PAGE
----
This week I’m taking three diesel hatchback rivals from Ford, Honda and Peugeot and pitting them against one another. The diesel hatchbacks I’ve tested here have broad appeal due to their affordable combination of space, comfort, practicality, economy and performance.
In isolation, the Ford Focus, Honda Civic and Peugeot 308 are very good cars, but I’ve brought together diesel versions of all three to see how they compare.
Click the links below to read the individual reviews or go straight to the results of the group test:
The Peugeot 308 is easily the best-looking car of the trio. It is understated but stylish in a similar vein to German premium hatchback rivals – some may be surprised to find Peugeot’s lion emblem on the front rather than four rings or a three pointed star.
The Civic is very distinct with sharp, angular styling. It looks like no other family hatchback, but that makes it a little bit of a Marmite car – you will love the dynamic styling or else you will be completely turned off by it.
The Ford Focus has been with us since 2011 making it the oldest car here. It’s not a bad looking car – it just looks bland in this company. Higher spec Zetec and Titanium models do benefit from more dramatic alloy wheels and chrome detailing that add more presence.
The 308 has the best cabin of all three on the surface of things. It’s beautifully designed with a real feeling of quality. The cabin in the Ford just doesn’t feel as luxurious unless you go for a higher specced model and the the centre console looks heavy and clumsy. The driving position is really good though and the white illuminated dials with blue needles give it a sporty feel. The Honda has a really well built cabin but an unusual layout that might put some off. The indigo illuminated dials are really striking and the seats are plush – it’s no bad place to be.
All three offer great shoulder and headroom up front for a driver and passenger to sit comfortably without rubbing elbows every time the driver changes gear. The boot in the Ford Focus is a practical shape and a full size spare wheel is included, but it falls short of class standards at just 277 litres. The Peugeot 308 by comparison has an impressive 470 litres of boot space, and a full size spare wheel has been squeezed in too. However, both the Civic and the Focus feel more spacious than the 308 in the rear. The Honda Civic offers a good balance between interior space and boot space. At 477 litres the boot in the Civic is the largest of our trio, but there is no spare wheel – a tyre repair kit comes as standard instead.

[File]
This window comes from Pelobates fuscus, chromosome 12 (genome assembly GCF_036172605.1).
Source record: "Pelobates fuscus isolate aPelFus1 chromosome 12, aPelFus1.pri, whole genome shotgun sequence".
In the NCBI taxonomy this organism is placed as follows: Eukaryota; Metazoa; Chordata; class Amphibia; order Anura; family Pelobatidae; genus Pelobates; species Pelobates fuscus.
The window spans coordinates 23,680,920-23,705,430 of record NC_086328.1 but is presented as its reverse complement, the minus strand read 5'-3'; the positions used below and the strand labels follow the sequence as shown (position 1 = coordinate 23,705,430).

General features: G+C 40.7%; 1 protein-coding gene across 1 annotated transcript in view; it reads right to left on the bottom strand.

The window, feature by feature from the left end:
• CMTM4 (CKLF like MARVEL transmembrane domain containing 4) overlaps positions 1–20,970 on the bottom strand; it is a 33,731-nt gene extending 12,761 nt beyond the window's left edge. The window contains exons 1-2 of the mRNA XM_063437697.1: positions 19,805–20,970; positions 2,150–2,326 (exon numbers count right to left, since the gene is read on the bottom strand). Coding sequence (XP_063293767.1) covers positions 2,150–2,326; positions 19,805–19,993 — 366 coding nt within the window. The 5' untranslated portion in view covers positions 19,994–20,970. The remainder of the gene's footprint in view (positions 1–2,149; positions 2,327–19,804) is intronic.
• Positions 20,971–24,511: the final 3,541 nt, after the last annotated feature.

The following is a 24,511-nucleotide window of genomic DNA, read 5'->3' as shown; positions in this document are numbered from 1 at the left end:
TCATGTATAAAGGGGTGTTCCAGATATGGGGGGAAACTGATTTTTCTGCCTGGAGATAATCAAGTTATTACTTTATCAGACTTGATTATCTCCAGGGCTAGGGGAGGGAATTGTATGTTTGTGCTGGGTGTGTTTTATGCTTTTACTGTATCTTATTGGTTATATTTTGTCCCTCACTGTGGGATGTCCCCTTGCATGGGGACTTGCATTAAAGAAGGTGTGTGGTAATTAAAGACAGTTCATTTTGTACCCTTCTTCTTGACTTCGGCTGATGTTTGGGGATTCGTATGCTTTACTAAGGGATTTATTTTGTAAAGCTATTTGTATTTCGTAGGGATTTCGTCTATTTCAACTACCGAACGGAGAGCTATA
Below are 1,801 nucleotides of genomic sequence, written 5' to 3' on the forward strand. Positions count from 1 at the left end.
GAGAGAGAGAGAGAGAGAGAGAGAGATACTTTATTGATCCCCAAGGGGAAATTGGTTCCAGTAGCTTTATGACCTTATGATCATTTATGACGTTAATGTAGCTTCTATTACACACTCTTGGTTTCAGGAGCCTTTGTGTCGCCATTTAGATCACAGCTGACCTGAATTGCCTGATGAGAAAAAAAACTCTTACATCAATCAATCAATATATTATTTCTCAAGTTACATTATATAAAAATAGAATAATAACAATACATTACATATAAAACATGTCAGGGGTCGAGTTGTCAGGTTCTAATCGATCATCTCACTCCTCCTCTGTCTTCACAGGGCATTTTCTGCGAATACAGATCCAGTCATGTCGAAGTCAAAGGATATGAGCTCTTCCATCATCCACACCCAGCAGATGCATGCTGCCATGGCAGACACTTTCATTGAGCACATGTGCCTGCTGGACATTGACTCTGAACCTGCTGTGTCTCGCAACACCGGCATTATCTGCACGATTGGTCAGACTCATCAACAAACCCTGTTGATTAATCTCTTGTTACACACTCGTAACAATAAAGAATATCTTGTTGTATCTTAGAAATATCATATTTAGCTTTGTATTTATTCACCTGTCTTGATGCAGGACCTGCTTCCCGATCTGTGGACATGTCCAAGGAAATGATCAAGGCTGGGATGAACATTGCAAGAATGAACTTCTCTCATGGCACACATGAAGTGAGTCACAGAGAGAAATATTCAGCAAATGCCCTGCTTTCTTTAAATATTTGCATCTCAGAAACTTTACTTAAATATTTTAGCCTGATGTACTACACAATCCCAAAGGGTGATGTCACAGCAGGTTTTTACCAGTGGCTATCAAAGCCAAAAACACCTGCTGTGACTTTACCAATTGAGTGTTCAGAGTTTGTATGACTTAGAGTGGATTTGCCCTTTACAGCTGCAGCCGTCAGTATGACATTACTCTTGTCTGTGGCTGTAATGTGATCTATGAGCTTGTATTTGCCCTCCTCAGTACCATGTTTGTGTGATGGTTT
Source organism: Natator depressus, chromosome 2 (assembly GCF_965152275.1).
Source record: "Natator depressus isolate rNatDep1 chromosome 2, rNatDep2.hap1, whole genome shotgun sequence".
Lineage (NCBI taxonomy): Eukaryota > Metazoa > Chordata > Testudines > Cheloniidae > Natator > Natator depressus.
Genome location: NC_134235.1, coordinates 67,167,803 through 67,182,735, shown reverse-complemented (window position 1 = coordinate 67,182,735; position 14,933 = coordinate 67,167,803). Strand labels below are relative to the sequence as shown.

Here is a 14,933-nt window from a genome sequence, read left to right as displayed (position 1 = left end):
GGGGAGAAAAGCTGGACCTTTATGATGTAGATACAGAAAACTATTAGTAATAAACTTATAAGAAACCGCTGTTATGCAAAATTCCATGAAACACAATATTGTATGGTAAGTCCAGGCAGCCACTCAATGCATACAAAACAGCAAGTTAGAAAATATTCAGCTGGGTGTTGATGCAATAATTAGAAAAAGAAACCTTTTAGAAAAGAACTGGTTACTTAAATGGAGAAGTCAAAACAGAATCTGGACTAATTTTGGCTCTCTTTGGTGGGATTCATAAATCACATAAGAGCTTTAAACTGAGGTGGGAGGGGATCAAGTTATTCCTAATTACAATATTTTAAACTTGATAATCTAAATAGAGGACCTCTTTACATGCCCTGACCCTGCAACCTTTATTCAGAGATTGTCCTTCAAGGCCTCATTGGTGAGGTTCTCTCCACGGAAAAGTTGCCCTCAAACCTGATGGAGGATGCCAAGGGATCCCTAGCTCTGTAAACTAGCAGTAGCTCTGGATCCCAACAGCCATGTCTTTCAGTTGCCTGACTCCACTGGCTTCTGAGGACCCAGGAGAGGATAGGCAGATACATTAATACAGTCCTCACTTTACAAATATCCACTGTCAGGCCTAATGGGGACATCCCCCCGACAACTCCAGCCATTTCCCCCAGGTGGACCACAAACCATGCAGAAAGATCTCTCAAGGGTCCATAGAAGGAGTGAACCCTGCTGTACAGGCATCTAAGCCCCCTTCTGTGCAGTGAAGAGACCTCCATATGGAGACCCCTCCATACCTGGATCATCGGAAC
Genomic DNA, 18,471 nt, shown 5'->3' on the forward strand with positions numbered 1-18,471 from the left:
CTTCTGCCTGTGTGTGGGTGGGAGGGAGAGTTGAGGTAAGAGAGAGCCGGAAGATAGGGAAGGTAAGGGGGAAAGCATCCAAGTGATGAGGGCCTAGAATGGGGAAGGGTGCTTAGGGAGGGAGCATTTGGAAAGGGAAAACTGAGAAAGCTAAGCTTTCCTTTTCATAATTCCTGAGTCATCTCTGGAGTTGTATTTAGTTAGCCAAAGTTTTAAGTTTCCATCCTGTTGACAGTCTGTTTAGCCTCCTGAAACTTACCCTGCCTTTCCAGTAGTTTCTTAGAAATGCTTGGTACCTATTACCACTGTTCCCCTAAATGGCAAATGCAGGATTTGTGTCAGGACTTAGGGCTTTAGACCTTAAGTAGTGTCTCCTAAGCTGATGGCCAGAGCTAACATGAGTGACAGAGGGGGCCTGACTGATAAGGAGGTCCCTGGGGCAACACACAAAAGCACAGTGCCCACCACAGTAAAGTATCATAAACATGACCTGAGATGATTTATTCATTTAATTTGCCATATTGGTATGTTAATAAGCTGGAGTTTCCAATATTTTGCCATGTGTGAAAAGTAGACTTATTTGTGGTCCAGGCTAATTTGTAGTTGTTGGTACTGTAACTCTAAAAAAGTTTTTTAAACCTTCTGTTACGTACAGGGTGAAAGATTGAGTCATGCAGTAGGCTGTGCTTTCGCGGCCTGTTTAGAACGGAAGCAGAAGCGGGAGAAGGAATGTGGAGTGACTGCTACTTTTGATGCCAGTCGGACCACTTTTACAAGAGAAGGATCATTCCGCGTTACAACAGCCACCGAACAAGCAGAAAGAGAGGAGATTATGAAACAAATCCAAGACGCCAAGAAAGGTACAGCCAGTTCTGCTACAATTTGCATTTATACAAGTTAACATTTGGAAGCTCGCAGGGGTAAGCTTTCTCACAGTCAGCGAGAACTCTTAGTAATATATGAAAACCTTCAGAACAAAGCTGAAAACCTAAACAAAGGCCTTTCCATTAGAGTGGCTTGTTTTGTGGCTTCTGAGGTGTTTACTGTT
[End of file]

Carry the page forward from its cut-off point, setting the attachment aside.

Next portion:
The Focus, 308 and Civic are all very comfortable and ideal for long sprints on the motorway. The Ford Focus is the driver’s car of the bunch with very precise steering, great handling and a real sure footedness about it out on the road. But the diesel engine is the least powerful here with 95bhp and it’s noisy and less refined compared to the similarly sized engines in the Civic and 308, though remember there is a 115bhp diesel available for the Focus too that offers more similar power and performance to the other cars tested here. The 308 is not as engaging to drive as the Focus but the 1.6 litre 115bhp diesel engine is punchy and super refined. The 120bhp Civic is the most powerful car of our trio and it is easy to access the power no matter what gear you are in. It’s smooth and refined to go with it and though it’s not quite as fun to drive as a Focus, on balance the Civic is the pick of the bunch.
Fuel saving start/stop technology is standard on our three test cars. The Ford Focus is the thirstiest car of our trio with manufacturer’s quoted fuel economy of 4.2 litres per km (but that’s still over 60mpg!). The Peugeot 308 manages an impressive 3.8 litres per km. The Honda Civic is the most frugal of the bunch at 3.6 litres per km.
The Ford Focus we tested was in Edition spec and is the cheapest of the cars we tested. The kit list is a bit sparse but you do get electric front windows and mirrors, alloys, Ford Sync, steering wheel mounted audio controls and air con. You need Zetec trim for fog lamps and Titanium trim for cruise control.
The Honda Civic we drove didn’t feel budget despite being an entry level model. In Comfort spec it has Bluetooth, alarm, LED daytime running lights, air con, alloy wheels. four electric windows, hill start assist and steering wheel mounted audio controls. For cruise control and front fog lamps you need to go up to Sport trim.
The Peugeot 308 we tested is the mid range Active trim and has a really good level of equipment for the money including a touchscreen, Bluetooth, dual zone air con, alloy wheels, programmable cruise control, four electric windows, fog lamps, auto lights & wipers, hill start assist and rear parking sensors.
And the winner is…
Our three diesel hatchbacks on test each have their own individual merits. The Peugeot 308 has the classy looks, big boot and punchy, refined engine. The Focus has a mature feel to it but the superb handling means it is anything but dull. However, the Focus is starting to look a bit dated now and the 308 is just not as fun to drive. In this company, the Honda Civic just edges ahead with its refined yet powerful and fuel efficient engine, comfort and space, and just enough driver engagement to keep us happy behind the wheel.
|Ford Focus 1.6 TDCi Edition||Honda Civic 1.6 i-DTEC Comfort||Peugeot 308 1.6 HDi Active|
|Engine||1.6 litre four cylinder turbo diesel||1.6 litre four cylinder turbo diesel||1.6 litre four cylinder turbo diesel|
|0-100kmh||12.5 secs||10.5 secs||10.2 secs|
|Tax Band||A3 (€190 per year)||A2 (€180 per year)||A2 (€180 per year)|